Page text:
Time for landlords to reflect and move forward
01 December 2020 3908 Views
When 2020 began one of the biggest issues most landlords faced was the ending of tax relief introduced over four years ago by George Osborne. Given the year that we have had I think most landlords would view that as a somewhat trivial area of concern compared to the issues most people have faced in the last eight months.
This has been the most challenging year any of us will have faced in our entire lives and the impact of Covid 19 will continue long into next year. But there have been pluses and minuses along the way. While this may have been a year that many landlords would rather forget there are some lessons which can be learned from the impact of the pandemic.
What may surprise many people is that I have found that these last few months have proved more, rather than less, stable for landlords and tenants. We have had fewer landlords giving notice to tenants and fewer tenants giving notice to landlords. The importance of stability and having a home has never been more important and has been emphasized and reinforced by the pandemic and, I believe, this will continue.
The relationship between landlord and tenant has also changed. The pandemic has accelerated this process and encouraged, through necessity, the need for greater communication because there have been so many major issues to resolve in a short space of time. This is a good thing, is a positive action in a time of negativity, and should continue in the coming years. Better communication means better relations for all.
This has also been a time to take stock and to assess where individuals are with their business. Many landlords and investors may not have had a chance to reflect on the structure of their investment for some time but this year circumstances have allowed many to pause, take note, and see where they are and, more importantly, where they would like to be in five or ten years’ time.
It is a time to look at your property, your investment, and how it is structured. It has never been more important to have your finances properly structured, your insurances in place, your certification and compliance with regulations up to date, and your property professionally managed.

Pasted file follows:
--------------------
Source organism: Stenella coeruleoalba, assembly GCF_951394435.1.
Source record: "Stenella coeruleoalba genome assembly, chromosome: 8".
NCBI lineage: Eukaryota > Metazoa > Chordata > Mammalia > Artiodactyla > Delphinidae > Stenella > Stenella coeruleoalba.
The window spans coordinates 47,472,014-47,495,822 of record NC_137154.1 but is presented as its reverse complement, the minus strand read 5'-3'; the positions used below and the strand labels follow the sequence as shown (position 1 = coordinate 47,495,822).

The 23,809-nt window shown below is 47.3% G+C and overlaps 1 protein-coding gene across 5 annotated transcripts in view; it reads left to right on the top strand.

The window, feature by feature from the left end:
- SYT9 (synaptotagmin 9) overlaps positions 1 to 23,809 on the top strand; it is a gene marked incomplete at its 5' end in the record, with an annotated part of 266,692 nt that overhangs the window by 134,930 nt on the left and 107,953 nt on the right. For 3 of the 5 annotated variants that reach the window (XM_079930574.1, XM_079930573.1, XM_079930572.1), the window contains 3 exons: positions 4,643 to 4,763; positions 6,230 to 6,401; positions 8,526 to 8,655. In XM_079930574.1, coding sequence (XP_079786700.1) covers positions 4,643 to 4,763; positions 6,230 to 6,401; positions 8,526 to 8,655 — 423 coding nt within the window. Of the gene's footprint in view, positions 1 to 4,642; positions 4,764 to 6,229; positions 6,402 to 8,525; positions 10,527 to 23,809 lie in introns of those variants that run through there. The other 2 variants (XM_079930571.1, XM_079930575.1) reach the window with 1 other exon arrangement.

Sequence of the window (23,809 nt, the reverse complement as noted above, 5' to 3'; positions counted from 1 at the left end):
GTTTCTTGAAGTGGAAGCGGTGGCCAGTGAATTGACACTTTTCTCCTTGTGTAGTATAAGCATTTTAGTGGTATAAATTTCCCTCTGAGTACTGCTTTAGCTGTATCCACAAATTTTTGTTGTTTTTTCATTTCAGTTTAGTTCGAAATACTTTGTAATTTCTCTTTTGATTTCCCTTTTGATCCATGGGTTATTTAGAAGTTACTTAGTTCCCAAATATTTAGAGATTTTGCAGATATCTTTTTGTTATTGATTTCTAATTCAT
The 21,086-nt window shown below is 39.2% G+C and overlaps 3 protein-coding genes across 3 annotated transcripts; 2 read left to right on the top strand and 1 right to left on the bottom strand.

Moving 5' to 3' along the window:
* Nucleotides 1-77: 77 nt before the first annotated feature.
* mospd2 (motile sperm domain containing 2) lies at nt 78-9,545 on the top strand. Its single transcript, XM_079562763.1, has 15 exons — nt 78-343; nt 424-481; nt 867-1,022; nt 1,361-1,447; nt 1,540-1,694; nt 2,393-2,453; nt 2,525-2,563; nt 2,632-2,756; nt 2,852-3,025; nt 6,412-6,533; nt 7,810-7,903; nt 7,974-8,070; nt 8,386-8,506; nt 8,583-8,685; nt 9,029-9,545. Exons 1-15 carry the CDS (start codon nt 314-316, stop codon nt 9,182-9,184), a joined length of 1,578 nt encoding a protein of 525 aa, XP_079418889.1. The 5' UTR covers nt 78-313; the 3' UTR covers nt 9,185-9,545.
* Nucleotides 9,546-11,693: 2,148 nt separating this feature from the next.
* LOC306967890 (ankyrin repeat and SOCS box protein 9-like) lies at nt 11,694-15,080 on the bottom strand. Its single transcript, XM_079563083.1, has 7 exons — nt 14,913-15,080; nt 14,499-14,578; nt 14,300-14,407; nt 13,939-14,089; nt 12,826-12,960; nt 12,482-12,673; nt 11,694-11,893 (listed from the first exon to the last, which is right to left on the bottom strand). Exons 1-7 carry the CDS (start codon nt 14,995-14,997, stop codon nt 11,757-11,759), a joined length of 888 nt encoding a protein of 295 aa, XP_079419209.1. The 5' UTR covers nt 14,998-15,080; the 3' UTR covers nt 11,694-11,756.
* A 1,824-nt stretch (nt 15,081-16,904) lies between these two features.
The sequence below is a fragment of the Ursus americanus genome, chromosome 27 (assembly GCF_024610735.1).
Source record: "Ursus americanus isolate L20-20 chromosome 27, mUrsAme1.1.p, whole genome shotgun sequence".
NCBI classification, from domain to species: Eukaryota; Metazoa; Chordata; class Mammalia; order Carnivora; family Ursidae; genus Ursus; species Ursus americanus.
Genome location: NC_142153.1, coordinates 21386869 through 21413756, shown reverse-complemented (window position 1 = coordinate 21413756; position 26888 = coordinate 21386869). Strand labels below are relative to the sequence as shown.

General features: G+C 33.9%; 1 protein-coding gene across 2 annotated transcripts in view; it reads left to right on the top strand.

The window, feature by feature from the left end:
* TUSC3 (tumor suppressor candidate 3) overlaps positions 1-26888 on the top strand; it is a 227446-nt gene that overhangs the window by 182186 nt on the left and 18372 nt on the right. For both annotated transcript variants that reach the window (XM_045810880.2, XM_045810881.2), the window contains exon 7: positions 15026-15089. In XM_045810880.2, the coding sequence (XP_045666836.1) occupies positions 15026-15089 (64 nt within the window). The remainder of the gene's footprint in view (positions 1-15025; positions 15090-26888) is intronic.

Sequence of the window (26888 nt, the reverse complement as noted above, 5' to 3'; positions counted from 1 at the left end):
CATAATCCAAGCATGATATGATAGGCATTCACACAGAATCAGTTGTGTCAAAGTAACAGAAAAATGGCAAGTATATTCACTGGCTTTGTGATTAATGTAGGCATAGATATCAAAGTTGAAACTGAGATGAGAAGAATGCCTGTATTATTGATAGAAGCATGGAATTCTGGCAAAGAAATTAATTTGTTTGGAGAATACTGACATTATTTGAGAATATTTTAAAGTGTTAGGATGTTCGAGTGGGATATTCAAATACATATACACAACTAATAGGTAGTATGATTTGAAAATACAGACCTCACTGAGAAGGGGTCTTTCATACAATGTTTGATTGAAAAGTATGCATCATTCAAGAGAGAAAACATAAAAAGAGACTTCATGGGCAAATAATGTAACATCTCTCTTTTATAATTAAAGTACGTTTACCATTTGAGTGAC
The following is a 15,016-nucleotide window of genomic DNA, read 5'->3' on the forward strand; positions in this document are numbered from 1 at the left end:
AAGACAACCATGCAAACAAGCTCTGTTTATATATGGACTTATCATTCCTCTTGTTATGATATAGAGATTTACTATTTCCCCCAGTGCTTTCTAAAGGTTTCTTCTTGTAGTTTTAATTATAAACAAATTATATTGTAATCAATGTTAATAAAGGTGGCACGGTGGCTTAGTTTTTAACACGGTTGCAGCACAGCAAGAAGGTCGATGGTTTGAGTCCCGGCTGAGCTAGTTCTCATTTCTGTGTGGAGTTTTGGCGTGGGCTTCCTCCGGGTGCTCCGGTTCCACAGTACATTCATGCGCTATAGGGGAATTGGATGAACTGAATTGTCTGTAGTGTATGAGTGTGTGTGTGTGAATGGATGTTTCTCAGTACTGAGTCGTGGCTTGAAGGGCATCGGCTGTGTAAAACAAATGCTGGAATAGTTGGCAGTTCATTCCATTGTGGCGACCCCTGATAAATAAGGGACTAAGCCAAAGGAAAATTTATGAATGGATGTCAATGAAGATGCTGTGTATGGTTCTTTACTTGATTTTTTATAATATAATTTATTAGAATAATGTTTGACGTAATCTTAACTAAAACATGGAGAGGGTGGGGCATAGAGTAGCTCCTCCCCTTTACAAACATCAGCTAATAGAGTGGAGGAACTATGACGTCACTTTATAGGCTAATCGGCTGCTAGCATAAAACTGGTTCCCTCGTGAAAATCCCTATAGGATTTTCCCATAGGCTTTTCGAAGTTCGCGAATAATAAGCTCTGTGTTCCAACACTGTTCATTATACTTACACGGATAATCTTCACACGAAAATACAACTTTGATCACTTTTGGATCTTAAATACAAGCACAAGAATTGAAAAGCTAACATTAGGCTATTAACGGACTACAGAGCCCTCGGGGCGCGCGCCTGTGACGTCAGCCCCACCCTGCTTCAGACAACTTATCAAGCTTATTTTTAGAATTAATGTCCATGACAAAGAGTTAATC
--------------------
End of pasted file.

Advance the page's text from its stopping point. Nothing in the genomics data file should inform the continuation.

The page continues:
It is also a time to reflect on the profitability and viability of your investment. Getting a good return as a landlord or property investor has become harder in recent years but is possible. It does require more organisation of your finances, and the way you operate but the returns are there.
The last year has also told us that landlords and investors need to be more professional than ever. The days of the amateur landlord are long gone and many will struggle with the changing legislation and regulations along with the tighter financial rewards from letting so it is not a market for someone who does not have the time or the inclination to be totally committed.
But this remains a strong market. The private rented sector (PRS) is the second largest provider of homes in the UK. It has grown enormously over the last 30 years and there is room for more growth. You only need to look at the enormous amount of institutional investment being put into the sector to highlight the confidence in the strength of this market in the coming decade.
Therefore, I would urge all landlords and property investors from those with a single property to those with an expanding portfolio to use the festive period as a time of reflection. The coming year, like its predecessor, will be unlike any other. But amid the gloom and doom there can be optimism and opportunity. This is a time when the old way of doing things probably won’t work ever again and we must all adopt new systems, new methods of delivery, and build new relationships in the coming year.
There won’t be another year like 2020, thank goodness, but there could be an exceptionally good 2021 ahead and beyond with the right planning, organisation, and forethought. The market changes all the time and coronavirus has simply accelerated this change. The best landlords and property investors will recognise and understand this and respond accordingly. The private rented sector is here to stay and for those willing to adapt and be flexible there are opportunities in the years ahead.
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